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Ankle Fracture

  • Author: Kara Iskyan, MD; Chief Editor: Trevor John Mills, MD, MPH  more...
 
Updated: Dec 08, 2014
 

Background

Ankle fractures refer to fractures of the distal tibia, distal fibula, talus, and calcaneus.

The ankle joint is composed of 2 joints: the true ankle joint and the subtalar joint.

The true ankle joint contains the tibia (medial wall), fibula (lateral wall), and talus (the floor upon which the tibia and fibula rest). The true ankle joint allows dorsiflexion and plantar flexion or the "up and down" movement of the ankle. The foot can be made to point toward the floor or toward the ceiling via the true ankle joint.

The subtalar joint consists of the talus and the calcaneus. The subtalar joint allows the foot to be inverted or everted, that is, the sole of the foot can be made to face inward (inverted) or face outward (everted) through the subtalar joint.

During evaluation of ankle fractures, the mechanism of injury (eg, eversion, inversion, dorsiflexion, plantar flexion), associated injuries (eg, vascular, ligamentous, capsular), the need for immobilization (eg, application of a splint), and the need for referral to a specialist for further treatment or evaluation (eg, additional immobilization, surgery, or rehabilitation) are all important components of care.

For more information on fractures, see Medscape's Fracture Resource Center.

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Pathophysiology

The primary motion of the ankle at the true ankle joint (tibiotalar joint) is plantarflexion and dorsiflexion.

Inversion and eversion occur at the subtalar joint.

Excessive inversion stress is the most common cause of ankle injuries for 2 anatomic reasons. First, the medial malleolus is shorter than the lateral malleolus, allowing the talus to invert more than evert. Second, the deltoid ligament stabilizing the medial aspect of the ankle joint offers stronger support than the thinner lateral ligaments. As a result, the ankle is more stable and resistant to eversion injury than inversion injury. However, when eversion injury occurs, there is often substantial damage to bony and ligamentous supporting structures and loss of joint stability.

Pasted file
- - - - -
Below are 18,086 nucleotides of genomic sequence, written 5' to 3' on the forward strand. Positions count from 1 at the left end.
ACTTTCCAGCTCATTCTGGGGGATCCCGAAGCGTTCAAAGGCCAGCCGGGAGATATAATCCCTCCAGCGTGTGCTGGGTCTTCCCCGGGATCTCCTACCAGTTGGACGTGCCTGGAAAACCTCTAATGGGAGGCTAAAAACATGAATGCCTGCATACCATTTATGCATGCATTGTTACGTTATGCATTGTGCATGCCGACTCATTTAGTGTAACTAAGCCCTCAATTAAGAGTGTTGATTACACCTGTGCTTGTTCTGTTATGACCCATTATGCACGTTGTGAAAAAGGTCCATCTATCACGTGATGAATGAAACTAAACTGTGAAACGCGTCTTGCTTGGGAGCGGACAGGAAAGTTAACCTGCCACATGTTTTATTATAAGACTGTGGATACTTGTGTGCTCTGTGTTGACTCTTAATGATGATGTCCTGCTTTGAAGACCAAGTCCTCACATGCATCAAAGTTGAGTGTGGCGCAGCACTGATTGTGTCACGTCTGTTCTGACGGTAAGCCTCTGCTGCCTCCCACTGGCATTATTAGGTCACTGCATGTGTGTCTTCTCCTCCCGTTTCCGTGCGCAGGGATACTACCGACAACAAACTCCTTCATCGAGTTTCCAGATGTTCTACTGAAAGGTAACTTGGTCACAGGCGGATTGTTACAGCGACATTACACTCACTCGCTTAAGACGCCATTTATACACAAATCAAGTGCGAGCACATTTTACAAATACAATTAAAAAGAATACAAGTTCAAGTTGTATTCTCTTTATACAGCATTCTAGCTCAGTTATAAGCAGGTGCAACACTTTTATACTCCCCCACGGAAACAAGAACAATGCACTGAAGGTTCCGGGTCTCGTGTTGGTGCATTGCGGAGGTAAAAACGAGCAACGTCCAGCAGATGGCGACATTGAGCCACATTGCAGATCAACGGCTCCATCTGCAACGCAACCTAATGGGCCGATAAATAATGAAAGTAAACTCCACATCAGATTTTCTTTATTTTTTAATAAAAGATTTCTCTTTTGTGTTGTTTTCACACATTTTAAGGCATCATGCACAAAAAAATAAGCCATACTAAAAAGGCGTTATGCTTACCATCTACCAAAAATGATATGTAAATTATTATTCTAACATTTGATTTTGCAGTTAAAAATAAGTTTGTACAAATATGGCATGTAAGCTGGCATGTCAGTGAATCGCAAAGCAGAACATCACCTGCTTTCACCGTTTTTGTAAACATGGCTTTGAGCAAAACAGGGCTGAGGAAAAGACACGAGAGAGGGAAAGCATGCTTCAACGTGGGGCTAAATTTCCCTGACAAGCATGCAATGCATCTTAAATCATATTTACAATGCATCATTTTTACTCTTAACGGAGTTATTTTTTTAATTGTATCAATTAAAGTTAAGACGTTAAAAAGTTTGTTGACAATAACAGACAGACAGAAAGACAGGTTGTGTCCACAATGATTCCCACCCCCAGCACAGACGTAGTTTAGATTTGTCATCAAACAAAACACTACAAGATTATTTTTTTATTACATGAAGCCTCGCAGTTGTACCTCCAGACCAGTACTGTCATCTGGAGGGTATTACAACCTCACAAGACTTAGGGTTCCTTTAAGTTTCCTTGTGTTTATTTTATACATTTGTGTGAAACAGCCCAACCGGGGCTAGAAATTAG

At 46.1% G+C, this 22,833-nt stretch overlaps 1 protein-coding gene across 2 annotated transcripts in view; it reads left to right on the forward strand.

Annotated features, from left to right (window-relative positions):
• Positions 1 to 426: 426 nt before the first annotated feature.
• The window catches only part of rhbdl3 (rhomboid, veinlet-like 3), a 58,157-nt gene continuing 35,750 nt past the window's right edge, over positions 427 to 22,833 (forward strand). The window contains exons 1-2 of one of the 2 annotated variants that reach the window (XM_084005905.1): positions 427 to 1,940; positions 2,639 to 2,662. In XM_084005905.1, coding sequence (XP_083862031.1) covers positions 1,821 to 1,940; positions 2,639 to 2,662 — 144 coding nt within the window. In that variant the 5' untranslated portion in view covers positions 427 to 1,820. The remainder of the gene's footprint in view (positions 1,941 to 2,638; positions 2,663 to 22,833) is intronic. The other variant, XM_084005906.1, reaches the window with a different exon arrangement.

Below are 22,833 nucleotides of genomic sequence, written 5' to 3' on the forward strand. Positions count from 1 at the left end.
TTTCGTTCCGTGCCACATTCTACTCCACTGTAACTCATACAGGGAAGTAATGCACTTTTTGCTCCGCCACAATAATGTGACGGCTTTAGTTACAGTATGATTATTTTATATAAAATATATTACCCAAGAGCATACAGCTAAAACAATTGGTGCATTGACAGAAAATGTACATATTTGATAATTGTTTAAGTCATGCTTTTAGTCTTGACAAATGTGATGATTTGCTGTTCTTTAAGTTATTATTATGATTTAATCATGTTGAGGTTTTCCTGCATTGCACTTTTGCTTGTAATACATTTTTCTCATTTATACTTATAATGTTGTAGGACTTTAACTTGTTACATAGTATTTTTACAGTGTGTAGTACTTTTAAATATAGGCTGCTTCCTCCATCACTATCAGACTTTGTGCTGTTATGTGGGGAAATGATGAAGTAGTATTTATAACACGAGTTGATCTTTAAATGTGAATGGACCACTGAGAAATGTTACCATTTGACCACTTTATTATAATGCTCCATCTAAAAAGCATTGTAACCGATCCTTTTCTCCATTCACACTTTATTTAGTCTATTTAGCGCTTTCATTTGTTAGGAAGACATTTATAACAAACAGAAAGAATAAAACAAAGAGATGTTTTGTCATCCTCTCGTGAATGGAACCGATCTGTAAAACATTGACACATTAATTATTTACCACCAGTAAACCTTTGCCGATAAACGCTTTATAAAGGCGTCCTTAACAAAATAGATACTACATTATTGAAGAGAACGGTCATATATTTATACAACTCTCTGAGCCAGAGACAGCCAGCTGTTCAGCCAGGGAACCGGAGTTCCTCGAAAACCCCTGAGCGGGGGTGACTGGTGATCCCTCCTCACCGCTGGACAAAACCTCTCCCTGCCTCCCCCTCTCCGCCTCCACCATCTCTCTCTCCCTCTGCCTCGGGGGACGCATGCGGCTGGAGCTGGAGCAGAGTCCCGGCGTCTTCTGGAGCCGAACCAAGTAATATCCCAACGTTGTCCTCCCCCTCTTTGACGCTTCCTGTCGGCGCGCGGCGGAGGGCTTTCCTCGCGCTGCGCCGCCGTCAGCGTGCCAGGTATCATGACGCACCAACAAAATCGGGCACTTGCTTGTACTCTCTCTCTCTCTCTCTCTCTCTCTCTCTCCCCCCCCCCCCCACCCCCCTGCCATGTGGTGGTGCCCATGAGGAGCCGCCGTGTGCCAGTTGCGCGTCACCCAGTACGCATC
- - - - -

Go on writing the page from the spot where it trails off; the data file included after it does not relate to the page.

Posterior malleolar fractures are usually associated with other fractures and/or ligamentous disruption. They are commonly associated with fibular fractures and are often unstable.

Transverse malleolar fractures usually represent an avulsion-type injury.

Vertical malleolar fractures result from talar impaction.

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Epidemiology

Frequency

United States

Of all the ankle injuries evaluated in the ED, only 15% are ankle fractures. The frequency of ankle fractures has been increasing for the past 20 years, and the rate is approximately 187 in 100,000 person-years.

Mortality/Morbidity

Patients with unrecognized or undertreated open ankle fractures are at high risk of infection including local infection, osteomyelitis, and sepsis. Gas gangrene is the most serious infectious complication. It can be both limb and life threatening.

Vascular supply to the ankle and foot may become compromised by development of a compartment syndrome[1] or direct injury to blood vessels from bone fragments.

Talus fractures, those commonly occurring in snowboarding trauma, can cause osteoarthritis and subtalar joint degeneration.

A calcaneal fracture may compromise inversion and eversion of the ankle. Surgical complications and prolonged rehabilitation are common with calcaneal fractures.

Older patients with ankle fractures experience more long-term complications than younger patients.

Sex